Lancashire expect to have Glen Chapple and Kyle Hogg available for selection for their next game - at home against Warwickshire from a week on Sunday - while Kyle Jarvis, Steven Croft and Karl Brown will also be considered for selection.
Lancashire actually started the second day very well. Having utilised the heavy roller just before play - under the new playing regulations a side can only use it once per game - nightwatchman Simon Kerrigan and Paul Horton looked comfortable on a surface that was appreciably slower and added 70 for the second wicket.
But once the stand was broken, Lancashire collapsed. They lost five wickets for 36, with Kerrigan playing for non-existent spin and Andrea Agathangelou punished for a clumsy forward prod, playing with a braced front leg and hard hands, that failed to negate some gentle spin and edged a catch to slip.
There were many heroes for Nottinghamshire. Ball, who produced a couple of wonderful deliveries to account for Horton and Luke Procter, both of whom had to play balls that nipped away from them, enjoyed an impressive debut and looks a seamer with a bright career ahead of him at this level.
Harry Gurney, meanwhile, had the pace and fitness to hurry Prince even when he was well established on a pitch that had slowed considerably and found Alex Davies' edge with a brute of a ball that reared on him. But it was Fletcher, who limped off the field with what the club believed to be cramp, who was the pick of the bowlers and made crucial breakthroughs with the new ball several times in the game.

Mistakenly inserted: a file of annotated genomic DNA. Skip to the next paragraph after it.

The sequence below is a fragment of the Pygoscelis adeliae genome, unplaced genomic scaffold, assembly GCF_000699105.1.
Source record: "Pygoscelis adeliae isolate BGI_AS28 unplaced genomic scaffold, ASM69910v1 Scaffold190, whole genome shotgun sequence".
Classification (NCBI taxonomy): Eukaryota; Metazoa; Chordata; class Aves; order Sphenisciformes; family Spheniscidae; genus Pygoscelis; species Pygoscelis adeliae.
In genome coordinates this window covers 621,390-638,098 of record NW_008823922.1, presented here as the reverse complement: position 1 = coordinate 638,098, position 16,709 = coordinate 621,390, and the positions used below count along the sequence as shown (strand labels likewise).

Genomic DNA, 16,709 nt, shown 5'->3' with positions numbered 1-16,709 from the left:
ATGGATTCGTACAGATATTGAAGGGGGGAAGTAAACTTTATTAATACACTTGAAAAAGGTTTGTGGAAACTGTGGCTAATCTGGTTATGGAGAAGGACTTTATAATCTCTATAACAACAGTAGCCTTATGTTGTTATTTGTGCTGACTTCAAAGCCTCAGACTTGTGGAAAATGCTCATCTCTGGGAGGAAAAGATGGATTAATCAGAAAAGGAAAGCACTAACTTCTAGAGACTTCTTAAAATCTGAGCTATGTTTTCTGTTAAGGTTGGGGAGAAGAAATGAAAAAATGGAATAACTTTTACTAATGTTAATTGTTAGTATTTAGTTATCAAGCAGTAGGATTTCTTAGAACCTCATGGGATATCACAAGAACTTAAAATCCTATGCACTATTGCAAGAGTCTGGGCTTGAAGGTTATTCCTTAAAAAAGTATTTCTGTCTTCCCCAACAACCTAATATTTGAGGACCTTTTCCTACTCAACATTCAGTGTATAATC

It all means that Nottinghamshire will have quite a seam unit at their command this season. While Andre Adams is still a little way from fitness - coach Mick Newell pointed out that Adams had started 11 games last season but finished only seven - Peter Siddle is available for their next match, starting at Lord's on Sunday and Ajmal Shahzad is also close to fitness. Whether they have the spin attack to mount a serious title challenge remains to be seen but, on the strength of this match, they look strong contenders.
The game also offered a first opportunity to witness the tactical importance of the new heavy roller regulations. While complicated and prosaic to the causal watcher, it could prove a crucial factor in the season. Here Lancashire, who gambled on not using the roller on the second day in the belief that rain would render it wasteful, were punished for their choice. By the time they did use it, the indentations made on a damp first day pitch had set into the surface and provided assistance to Nottinghamshire's seamers.
The playing regulations do seem to be working, though. While the 2013 season as characterised by slow pitches crushed to death by endless rolling and the previous few years had seen batting become a lottery as the roller was banned entirely, the ECB may now have found a decent compromise.
George Dobell is a senior correspondent at ESPNcricinfo